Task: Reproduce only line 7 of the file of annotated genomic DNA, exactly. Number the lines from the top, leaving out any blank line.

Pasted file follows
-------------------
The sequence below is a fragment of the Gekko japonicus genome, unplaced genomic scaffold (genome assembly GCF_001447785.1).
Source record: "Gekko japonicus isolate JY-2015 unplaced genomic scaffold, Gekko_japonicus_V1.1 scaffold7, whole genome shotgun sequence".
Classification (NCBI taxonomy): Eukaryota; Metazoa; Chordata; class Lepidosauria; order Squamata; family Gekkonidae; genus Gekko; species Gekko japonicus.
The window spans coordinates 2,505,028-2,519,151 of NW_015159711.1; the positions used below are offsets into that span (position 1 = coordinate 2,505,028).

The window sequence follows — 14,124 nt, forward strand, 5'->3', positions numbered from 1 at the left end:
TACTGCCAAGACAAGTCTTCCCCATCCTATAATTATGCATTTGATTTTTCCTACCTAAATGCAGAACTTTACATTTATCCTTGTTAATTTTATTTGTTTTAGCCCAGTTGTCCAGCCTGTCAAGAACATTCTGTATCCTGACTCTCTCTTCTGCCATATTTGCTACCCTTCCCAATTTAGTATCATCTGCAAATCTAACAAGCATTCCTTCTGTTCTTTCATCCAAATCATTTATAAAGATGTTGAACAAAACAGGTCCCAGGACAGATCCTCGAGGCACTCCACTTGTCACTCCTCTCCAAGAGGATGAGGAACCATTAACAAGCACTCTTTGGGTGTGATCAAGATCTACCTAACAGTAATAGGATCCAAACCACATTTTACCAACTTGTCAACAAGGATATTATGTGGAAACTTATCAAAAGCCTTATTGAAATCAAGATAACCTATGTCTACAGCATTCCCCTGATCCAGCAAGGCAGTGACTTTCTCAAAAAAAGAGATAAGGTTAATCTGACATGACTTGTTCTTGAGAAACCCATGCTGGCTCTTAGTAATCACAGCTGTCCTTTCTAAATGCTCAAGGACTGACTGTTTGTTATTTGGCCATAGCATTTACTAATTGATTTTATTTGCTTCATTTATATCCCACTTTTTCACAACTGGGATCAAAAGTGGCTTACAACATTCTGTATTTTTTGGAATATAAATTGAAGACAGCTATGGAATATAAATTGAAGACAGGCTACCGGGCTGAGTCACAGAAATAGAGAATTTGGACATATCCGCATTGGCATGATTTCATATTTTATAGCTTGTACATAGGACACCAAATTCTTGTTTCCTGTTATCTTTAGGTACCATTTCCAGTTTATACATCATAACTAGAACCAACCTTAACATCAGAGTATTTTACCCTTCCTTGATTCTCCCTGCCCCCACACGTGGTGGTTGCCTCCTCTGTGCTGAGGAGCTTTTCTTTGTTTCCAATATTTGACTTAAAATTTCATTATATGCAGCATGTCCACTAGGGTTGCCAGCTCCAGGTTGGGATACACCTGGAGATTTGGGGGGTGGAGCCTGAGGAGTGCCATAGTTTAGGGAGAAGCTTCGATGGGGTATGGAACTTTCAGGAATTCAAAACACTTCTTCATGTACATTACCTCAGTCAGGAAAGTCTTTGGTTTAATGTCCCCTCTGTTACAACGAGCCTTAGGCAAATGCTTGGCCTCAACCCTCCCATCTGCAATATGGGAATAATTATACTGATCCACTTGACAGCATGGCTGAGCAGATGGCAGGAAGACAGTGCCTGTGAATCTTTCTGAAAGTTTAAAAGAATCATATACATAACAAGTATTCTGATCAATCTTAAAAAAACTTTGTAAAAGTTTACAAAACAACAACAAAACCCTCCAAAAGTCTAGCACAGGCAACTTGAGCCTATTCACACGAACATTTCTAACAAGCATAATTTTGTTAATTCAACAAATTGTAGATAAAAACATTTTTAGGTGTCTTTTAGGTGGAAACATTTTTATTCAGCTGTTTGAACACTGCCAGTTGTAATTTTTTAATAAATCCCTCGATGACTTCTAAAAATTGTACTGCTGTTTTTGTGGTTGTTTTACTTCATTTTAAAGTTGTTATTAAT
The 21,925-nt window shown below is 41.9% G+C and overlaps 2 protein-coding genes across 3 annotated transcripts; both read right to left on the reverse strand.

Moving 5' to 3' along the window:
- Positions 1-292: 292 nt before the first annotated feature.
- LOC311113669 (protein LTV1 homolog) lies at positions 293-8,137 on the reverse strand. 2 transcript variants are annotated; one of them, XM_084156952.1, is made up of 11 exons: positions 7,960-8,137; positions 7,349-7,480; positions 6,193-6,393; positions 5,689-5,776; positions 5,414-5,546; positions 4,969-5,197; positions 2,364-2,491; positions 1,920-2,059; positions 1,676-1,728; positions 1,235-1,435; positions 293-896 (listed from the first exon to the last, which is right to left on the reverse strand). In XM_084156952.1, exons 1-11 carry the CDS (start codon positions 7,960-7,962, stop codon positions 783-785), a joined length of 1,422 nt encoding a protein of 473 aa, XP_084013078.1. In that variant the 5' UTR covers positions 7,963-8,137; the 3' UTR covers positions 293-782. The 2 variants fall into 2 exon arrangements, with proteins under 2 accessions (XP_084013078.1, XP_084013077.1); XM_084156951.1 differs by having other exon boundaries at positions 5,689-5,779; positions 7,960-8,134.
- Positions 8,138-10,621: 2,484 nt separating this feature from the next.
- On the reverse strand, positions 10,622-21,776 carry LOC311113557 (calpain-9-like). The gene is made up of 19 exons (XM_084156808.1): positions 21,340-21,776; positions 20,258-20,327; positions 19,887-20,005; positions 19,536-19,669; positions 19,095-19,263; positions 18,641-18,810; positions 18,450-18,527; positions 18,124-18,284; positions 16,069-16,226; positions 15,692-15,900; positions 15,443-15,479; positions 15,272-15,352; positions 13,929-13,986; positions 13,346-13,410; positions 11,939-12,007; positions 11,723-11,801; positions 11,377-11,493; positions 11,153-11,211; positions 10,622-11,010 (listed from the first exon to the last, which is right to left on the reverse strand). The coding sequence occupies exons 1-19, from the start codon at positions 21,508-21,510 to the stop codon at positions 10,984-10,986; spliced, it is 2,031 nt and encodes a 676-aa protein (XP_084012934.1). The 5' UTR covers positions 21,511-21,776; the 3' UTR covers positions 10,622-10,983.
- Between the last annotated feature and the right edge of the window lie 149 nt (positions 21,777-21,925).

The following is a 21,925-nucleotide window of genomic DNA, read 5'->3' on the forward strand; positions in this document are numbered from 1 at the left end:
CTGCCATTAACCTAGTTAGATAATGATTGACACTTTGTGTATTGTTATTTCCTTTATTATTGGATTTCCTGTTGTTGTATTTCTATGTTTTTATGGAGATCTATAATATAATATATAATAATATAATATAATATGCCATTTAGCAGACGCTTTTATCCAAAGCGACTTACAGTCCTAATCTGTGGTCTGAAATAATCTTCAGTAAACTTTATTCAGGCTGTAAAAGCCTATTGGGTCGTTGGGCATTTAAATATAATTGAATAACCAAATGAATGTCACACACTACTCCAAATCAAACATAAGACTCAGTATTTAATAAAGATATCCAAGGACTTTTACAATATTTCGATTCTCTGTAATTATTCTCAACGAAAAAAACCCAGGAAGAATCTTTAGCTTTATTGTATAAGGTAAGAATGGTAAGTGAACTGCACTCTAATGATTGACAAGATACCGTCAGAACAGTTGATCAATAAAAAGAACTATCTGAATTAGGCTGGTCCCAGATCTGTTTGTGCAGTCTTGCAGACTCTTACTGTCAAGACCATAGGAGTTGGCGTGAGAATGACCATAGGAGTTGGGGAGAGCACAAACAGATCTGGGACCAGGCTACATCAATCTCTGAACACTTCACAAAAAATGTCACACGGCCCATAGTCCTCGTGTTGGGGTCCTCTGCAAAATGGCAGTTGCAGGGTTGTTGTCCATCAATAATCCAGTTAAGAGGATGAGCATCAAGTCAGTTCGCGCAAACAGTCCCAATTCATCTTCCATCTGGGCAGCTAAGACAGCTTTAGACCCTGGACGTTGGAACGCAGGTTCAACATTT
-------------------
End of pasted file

The 21,925-nt window shown below is 41.9% G+C and overlaps 2 protein-coding genes across 3 annotated transcripts; both read right to left on the reverse strand.